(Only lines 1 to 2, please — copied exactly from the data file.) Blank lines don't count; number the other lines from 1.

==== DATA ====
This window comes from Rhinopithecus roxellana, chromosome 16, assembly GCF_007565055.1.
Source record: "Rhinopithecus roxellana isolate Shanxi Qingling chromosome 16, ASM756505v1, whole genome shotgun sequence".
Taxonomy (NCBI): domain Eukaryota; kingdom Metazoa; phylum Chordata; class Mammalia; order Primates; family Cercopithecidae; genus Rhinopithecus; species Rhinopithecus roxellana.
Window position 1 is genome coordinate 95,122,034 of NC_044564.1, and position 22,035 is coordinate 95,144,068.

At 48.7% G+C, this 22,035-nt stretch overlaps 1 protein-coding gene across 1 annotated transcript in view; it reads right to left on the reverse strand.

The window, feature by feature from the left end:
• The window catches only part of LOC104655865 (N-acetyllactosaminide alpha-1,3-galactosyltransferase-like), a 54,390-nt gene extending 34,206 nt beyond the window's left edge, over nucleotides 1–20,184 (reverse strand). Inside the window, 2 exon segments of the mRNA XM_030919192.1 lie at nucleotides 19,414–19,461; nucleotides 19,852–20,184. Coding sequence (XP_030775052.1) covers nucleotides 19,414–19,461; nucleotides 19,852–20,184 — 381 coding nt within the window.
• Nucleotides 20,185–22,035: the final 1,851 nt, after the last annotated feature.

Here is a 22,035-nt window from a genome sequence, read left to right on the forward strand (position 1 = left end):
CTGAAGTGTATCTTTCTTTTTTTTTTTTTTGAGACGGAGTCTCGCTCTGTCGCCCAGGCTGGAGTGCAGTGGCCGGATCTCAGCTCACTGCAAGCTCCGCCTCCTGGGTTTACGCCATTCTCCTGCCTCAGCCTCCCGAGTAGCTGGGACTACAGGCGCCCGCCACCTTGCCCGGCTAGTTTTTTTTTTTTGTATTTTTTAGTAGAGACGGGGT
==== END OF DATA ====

This window comes from Rhinopithecus roxellana, chromosome 16, assembly GCF_007565055.1.
Source record: "Rhinopithecus roxellana isolate Shanxi Qingling chromosome 16, ASM756505v1, whole genome shotgun sequence".